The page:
First, those temperature claims are fantastical — much of the hype over rising temperatures is based on falsified climate data. Second, the supposed temperature reduction achieved isn’t anywhere near what climate alarmists say we need. But the idea that we’re going to cripple the world economy, hitting the poor hardest, to barely make a dent in such a supposedly inevitable temperature increase is practically maniacal.
On a final note, 2015 is the Chinese Year of the Goat, which is apparently the role Xi has in mind for Obama.
Obama’s Global Warming, Syria Push at United Nations Skips Congress
At the United Nations Monday, President Barack Obama touted what are probably the two biggest items left on his to-do list before leaving office — a global warming agreement later this year in Paris and a settlement to the Syria conflict. Congress barely got a mention.
The Paris accord, like the Iran deal before it, will be strictly an executive agreement, given that Obama wouldn’t have the votes to pass anything in either chamber. Prospects seem to have improved for getting a deal after last week’s agreement with China, which has announced plans to implement a cap-and-trade scheme and push for a global accord in France. Congress, if it gets a chance to weigh in at all, will be via an effort to disapprove Obama’s carbon regulations.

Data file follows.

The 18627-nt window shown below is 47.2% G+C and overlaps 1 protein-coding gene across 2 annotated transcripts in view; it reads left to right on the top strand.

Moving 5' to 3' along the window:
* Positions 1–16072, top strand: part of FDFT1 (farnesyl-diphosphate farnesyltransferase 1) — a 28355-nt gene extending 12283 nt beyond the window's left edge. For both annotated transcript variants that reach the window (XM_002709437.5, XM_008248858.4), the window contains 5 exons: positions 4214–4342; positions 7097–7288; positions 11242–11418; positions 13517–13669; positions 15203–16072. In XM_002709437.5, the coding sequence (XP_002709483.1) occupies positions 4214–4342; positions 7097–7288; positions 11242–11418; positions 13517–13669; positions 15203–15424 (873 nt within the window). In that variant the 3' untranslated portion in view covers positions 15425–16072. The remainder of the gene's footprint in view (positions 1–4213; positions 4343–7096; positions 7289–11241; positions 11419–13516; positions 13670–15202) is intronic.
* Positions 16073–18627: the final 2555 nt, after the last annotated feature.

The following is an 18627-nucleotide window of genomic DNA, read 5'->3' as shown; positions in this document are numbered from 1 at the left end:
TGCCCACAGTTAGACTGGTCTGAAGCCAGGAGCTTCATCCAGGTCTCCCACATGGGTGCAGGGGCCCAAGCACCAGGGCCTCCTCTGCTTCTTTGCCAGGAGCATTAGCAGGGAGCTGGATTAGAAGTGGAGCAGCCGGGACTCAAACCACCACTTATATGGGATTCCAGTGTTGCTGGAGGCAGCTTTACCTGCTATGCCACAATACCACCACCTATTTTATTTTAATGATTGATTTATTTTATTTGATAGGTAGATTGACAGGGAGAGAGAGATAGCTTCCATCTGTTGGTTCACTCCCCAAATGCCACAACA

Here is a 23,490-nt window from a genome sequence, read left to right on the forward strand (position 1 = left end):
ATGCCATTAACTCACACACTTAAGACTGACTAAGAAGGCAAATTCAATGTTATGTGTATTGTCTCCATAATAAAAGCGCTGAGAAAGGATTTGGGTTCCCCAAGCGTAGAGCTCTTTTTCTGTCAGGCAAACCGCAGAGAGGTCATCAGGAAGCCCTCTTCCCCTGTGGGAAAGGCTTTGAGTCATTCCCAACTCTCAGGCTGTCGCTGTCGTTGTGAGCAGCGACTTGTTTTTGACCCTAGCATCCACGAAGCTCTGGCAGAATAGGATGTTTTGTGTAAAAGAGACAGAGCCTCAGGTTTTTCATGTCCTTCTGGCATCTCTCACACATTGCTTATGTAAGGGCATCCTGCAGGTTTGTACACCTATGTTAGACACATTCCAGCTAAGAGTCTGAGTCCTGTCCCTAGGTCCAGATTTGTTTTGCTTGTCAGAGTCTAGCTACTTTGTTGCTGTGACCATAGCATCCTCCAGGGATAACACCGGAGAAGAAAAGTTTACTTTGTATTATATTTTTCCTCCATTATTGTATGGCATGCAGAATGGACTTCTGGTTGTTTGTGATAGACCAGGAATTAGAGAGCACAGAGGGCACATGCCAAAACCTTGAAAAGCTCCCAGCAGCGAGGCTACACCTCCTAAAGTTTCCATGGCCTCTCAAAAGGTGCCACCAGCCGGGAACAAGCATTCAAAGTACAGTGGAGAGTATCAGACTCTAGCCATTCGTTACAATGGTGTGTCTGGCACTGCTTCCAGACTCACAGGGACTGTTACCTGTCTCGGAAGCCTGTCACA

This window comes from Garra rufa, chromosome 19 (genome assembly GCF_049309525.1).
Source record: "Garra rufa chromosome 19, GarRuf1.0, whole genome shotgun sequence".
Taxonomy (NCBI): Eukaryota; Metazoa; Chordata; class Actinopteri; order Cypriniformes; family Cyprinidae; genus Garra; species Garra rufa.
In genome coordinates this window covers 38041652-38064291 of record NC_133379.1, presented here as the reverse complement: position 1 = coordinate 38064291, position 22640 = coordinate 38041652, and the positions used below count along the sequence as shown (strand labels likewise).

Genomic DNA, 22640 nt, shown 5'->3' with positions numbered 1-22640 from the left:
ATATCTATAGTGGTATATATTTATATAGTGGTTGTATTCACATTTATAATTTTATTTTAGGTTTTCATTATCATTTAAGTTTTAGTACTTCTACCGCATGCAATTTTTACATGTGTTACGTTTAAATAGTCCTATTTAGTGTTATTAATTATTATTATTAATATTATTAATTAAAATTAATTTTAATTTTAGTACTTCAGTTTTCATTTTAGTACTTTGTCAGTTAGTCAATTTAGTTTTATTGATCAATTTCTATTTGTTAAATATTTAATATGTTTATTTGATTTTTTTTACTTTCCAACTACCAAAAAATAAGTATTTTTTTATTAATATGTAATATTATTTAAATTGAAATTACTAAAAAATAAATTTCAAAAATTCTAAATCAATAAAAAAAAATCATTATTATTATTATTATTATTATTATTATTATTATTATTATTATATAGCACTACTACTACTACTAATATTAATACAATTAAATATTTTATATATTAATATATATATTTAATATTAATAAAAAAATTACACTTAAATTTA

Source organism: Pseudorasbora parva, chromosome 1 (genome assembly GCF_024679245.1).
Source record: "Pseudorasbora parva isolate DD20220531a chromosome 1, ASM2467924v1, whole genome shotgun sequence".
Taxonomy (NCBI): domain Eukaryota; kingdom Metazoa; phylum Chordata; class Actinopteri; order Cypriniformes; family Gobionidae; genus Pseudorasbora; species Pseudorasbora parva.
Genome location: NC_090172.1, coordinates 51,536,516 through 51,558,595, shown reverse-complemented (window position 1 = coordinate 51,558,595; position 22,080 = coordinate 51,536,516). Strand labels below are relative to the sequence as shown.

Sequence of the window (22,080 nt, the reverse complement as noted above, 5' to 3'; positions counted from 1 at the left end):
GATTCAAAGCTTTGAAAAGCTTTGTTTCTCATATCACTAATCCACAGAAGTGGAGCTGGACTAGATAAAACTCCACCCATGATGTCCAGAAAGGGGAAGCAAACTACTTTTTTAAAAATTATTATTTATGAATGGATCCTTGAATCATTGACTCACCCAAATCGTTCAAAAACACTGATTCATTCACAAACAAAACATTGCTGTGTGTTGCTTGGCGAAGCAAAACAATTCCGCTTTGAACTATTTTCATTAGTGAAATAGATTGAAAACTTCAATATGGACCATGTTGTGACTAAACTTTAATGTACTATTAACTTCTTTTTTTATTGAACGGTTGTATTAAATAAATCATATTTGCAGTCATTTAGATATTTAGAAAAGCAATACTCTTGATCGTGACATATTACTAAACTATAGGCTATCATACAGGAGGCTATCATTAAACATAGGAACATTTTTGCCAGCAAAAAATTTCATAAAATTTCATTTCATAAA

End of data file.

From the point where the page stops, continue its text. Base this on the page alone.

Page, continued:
Obama’s hopes for resolving the Syria conflict, meanwhile, rests on Russia and Iran, given that the White House has not been able to articulate a strategy that would both destroy the Islamic State terror group, also known as ISIS, and force Syria President Bashar Assad from power. Congress, of course, hasn’t even been able to hash out a use-of-force resolution targeting ISIS, let alone agree on a broader Syria policy, and Obama’s left to jawbone Russia and Iran to do the right thing.
Both countries have more influence on the ground in Syria than the United States — and arguably more at stake for Russia given its naval base in Syria that is its only one in the Mediterranean.
Obama has the bully pulpit and the Air Force to deploy, but effectively no ground troops in the fight after the failure of the mission to train and equip moderates.
Ahead of his meeting with Russian President Vladimir Putin, Obama talked of working with both Russia and Iran to resolve the conflict, but spent much of his speech appearing to tweak the Russian president on democracy, Ukraine and assorted other issues.